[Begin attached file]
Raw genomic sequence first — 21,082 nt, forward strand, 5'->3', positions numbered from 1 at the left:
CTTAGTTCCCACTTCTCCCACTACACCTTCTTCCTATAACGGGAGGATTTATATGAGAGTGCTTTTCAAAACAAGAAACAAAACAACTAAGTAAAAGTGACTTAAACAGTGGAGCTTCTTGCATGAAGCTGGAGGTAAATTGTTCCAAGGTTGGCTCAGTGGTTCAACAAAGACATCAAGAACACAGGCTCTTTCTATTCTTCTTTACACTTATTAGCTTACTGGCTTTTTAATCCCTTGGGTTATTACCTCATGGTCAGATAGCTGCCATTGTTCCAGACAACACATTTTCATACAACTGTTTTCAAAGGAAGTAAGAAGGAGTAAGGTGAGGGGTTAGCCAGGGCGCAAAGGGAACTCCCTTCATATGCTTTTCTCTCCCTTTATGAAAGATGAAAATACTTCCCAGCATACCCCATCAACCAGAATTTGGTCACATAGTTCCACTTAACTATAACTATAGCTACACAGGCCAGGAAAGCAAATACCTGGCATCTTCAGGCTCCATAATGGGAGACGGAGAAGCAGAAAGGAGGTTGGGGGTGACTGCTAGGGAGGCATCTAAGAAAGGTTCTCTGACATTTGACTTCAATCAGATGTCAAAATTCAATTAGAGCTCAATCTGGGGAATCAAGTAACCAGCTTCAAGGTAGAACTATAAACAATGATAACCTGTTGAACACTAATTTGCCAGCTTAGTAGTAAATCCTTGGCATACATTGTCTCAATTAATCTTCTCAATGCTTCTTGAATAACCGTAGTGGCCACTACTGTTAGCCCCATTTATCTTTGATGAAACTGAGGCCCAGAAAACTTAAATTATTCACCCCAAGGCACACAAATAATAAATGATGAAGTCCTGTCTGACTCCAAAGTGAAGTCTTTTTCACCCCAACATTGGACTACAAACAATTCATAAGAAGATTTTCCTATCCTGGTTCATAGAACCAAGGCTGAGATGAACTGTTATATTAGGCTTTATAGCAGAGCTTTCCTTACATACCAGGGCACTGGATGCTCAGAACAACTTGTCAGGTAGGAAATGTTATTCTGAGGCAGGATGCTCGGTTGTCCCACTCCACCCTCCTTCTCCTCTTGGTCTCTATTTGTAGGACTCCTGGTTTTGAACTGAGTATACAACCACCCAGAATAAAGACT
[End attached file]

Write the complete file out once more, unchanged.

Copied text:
Raw genomic sequence first — 21,082 nt, forward strand, 5'->3', positions numbered from 1 at the left:
CTTAGTTCCCACTTCTCCCACTACACCTTCTTCCTATAACGGGAGGATTTATATGAGAGTGCTTTTCAAAACAAGAAACAAAACAACTAAGTAAAAGTGACTTAAACAGTGGAGCTTCTTGCATGAAGCTGGAGGTAAATTGTTCCAAGGTTGGCTCAGTGGTTCAACAAAGACATCAAGAACACAGGCTCTTTCTATTCTTCTTTACACTTATTAGCTTACTGGCTTTTTAATCCCTTGGGTTATTACCTCATGGTCAGATAGCTGCCATTGTTCCAGACAACACATTTTCATACAACTGTTTTCAAAGGAAGTAAGAAGGAGTAAGGTGAGGGGTTAGCCAGGGCGCAAAGGGAACTCCCTTCATATGCTTTTCTCTCCCTTTATGAAAGATGAAAATACTTCCCAGCATACCCCATCAACCAGAATTTGGTCACATAGTTCCACTTAACTATAACTATAGCTACACAGGCCAGGAAAGCAAATACCTGGCATCTTCAGGCTCCATAATGGGAGACGGAGAAGCAGAAAGGAGGTTGGGGGTGACTGCTAGGGAGGCATCTAAGAAAGGTTCTCTGACATTTGACTTCAATCAGATGTCAAAATTCAATTAGAGCTCAATCTGGGGAATCAAGTAACCAGCTTCAAGGTAGAACTATAAACAATGATAACCTGTTGAACACTAATTTGCCAGCTTAGTAGTAAATCCTTGGCATACATTGTCTCAATTAATCTTCTCAATGCTTCTTGAATAACCGTAGTGGCCACTACTGTTAGCCCCATTTATCTTTGATGAAACTGAGGCCCAGAAAACTTAAATTATTCACCCCAAGGCACACAAATAATAAATGATGAAGTCCTGTCTGACTCCAAAGTGAAGTCTTTTTCACCCCAACATTGGACTACAAACAATTCATAAGAAGATTTTCCTATCCTGGTTCATAGAACCAAGGCTGAGATGAACTGTTATATTAGGCTTTATAGCAGAGCTTTCCTTACATACCAGGGCACTGGATGCTCAGAACAACTTGTCAGGTAGGAAATGTTATTCTGAGGCAGGATGCTCGGTTGTCCCACTCCACCCTCCTTCTCCTCTTGGTCTCTATTTGTAGGACTCCTGGTTTTGAACTGAGTATACAACCACCCAGAATAAAGACT